Northern California pot growers bomb a car and a bus, then take over Shasta Dam in a bid to free an imprisoned comrade. It sounds like the plot to a very cheesy Grade-B thriller, but it was actually the premise for a day-long terrorist attack drill conducted by 20 state, local, and federal law enforcement agencies Wednesday.
The drill was part of the US Bureau of Reclamation's Critical Infrastructure Crisis Response Exercise Program, which started in 2003. It identified six dams, including Shasta, the nation's second largest, as possible terrorist targets. Similar exercises took place at Utah's Flaming Gorge Dam in 2003, Washington's Grand Coulee Dam in 2005, and Hoover Dam on the Arizona-Nevada border in 2008. But none of those exercises identified pot growers as the putative terrorists.
According to bureau spokesperson Sheri Harral, the drill took 18 months of planning and cost the bureau $500,000. The other emergency and law enforcement agencies that participated paid their own expenses.
As of press time, Harral had not returned a Chronicle call asking why marijuana growers were selected as the terrorists. Northern California is home to thousands of pot growers, many of them doing it legally under the auspices of California's medical marijuana law. There are no known incidents of pot farmer terrorist attacks on critical infrastructure.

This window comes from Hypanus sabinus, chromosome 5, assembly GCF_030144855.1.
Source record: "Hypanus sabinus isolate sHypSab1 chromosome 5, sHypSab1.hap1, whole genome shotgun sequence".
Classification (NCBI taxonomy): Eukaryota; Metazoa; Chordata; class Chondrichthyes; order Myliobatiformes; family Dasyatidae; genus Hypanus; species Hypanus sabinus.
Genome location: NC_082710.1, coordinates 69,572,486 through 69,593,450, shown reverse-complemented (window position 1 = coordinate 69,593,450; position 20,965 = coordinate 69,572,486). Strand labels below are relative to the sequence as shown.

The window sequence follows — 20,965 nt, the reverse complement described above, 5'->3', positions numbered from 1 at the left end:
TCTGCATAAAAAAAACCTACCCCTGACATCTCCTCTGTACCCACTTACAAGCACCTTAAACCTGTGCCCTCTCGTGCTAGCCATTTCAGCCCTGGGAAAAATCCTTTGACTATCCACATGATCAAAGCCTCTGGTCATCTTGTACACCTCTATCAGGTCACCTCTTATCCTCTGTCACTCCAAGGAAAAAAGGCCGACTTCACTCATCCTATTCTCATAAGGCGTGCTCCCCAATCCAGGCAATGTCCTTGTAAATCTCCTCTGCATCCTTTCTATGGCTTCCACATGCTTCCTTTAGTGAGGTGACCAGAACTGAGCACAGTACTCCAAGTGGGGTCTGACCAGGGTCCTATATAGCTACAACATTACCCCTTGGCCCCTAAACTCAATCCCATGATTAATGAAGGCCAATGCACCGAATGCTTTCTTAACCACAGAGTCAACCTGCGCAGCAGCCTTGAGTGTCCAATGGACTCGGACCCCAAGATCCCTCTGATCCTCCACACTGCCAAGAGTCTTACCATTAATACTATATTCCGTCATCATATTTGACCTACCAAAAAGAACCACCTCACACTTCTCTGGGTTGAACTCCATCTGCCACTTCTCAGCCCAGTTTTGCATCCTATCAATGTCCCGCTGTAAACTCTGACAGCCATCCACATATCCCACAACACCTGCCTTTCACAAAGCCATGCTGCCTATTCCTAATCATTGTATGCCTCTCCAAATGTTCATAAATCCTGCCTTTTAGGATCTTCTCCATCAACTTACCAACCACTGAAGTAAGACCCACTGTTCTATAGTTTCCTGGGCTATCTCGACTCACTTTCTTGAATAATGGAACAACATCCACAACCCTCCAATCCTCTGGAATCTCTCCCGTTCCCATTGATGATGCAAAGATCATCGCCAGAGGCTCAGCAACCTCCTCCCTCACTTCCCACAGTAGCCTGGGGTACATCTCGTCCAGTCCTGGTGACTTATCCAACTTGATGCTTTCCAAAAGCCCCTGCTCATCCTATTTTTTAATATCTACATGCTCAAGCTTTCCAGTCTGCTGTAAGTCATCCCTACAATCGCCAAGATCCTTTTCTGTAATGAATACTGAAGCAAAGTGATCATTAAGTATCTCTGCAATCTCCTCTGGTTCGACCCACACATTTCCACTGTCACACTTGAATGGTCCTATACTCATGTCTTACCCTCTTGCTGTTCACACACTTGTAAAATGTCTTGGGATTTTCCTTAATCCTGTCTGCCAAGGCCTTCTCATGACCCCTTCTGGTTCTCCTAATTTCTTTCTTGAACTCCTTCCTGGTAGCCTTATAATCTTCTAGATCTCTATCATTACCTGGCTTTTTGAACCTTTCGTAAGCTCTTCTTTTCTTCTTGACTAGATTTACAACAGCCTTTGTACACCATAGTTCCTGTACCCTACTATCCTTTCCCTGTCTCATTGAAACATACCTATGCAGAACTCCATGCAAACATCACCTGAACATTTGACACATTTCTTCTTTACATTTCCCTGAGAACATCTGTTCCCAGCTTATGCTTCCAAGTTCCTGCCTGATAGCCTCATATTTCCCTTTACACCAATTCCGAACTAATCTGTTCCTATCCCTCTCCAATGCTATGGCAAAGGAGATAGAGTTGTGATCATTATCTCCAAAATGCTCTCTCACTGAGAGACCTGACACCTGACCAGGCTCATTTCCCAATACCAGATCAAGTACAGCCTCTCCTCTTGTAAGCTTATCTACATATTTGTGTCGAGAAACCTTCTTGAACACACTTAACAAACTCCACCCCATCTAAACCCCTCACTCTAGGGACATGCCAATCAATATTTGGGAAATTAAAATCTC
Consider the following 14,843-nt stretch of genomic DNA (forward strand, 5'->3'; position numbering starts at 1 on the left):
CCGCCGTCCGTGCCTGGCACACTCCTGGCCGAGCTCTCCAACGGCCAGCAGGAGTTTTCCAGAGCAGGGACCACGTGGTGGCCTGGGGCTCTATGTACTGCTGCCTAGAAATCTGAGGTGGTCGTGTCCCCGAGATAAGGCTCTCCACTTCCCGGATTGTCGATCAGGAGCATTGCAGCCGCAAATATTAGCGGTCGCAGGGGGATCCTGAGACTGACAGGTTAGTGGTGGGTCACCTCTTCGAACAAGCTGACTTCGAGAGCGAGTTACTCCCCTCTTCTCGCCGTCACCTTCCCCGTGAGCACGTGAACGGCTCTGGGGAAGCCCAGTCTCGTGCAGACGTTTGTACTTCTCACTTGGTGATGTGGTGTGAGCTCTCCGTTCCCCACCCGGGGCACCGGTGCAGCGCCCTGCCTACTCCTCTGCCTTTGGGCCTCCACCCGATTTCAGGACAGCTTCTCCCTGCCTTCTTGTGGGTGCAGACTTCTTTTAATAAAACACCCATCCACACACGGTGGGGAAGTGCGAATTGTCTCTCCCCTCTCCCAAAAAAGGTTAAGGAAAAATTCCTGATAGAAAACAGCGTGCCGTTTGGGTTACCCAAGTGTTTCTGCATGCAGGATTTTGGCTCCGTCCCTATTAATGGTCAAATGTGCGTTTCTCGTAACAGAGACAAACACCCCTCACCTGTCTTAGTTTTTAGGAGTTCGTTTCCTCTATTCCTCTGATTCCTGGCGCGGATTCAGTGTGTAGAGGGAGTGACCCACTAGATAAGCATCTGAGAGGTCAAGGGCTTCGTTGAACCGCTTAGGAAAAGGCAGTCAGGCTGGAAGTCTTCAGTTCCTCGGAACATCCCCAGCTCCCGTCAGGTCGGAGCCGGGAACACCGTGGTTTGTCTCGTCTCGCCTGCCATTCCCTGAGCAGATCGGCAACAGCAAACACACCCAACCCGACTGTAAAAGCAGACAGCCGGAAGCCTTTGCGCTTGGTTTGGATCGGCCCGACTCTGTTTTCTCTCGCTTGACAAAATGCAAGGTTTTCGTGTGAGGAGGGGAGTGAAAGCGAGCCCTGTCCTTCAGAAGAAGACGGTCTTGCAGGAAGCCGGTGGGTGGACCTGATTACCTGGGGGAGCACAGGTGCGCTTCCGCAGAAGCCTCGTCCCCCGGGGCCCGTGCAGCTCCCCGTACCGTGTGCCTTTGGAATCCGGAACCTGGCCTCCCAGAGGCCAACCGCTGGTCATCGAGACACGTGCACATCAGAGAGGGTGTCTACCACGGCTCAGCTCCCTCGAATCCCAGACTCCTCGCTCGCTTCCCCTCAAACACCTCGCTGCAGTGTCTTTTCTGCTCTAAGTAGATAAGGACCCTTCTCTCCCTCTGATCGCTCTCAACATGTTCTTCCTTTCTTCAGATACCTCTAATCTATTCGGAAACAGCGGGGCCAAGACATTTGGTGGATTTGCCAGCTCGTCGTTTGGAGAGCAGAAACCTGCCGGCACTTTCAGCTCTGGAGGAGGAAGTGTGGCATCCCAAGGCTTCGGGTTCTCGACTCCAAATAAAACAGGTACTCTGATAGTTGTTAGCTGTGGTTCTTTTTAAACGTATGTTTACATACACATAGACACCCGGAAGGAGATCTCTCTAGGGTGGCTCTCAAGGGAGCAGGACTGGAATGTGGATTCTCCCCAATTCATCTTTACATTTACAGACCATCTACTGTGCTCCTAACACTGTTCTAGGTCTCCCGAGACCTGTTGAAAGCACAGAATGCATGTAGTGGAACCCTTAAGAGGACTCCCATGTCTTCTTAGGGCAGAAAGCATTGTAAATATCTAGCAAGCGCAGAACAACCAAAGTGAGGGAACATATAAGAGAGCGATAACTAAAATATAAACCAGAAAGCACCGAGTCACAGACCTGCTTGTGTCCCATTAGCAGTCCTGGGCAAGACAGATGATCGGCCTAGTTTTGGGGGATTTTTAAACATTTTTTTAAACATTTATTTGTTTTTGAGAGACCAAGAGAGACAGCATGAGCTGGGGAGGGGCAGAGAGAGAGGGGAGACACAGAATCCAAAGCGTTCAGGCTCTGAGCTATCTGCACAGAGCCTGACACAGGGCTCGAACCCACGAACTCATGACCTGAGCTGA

Dale Gieringer, head of California NORML  and an observer of the state marijuana scene for decades, told the Chronicle he was unaware of any California pot grower terrorist cells—ever. "No, never," he said.
Nor was he impressed with the pot grower as terrorist scenario. "That was so stupid," he sighed. "I don't know what inspired it. I can see the need to do better pat downs for air travelers to make sure they're not holding joints in their underpants, but this? It sounds like something some yahoo red county sheriff would dream up."
Neither was the Marijuana Policy Project  amused. "This is a classic example of law enforcement's utterly inaccurate stereotype of who is involved with marijuana," said the group's communications director, Mike Meno. "For decades, they have villainized users and people involved in the industry to such an extent that they now equate them with terrorists. It might be laughable," he said, "but it gives us real insight into the drug warrior mentality and what they think of marijuana people."
"People will be laughing about this for decades," Stroup continued. "You have almost half the people in California voting for marijuana, and on the other hand, this. It's hard to believe this is going on.
At least, they could have called it the "Green cell."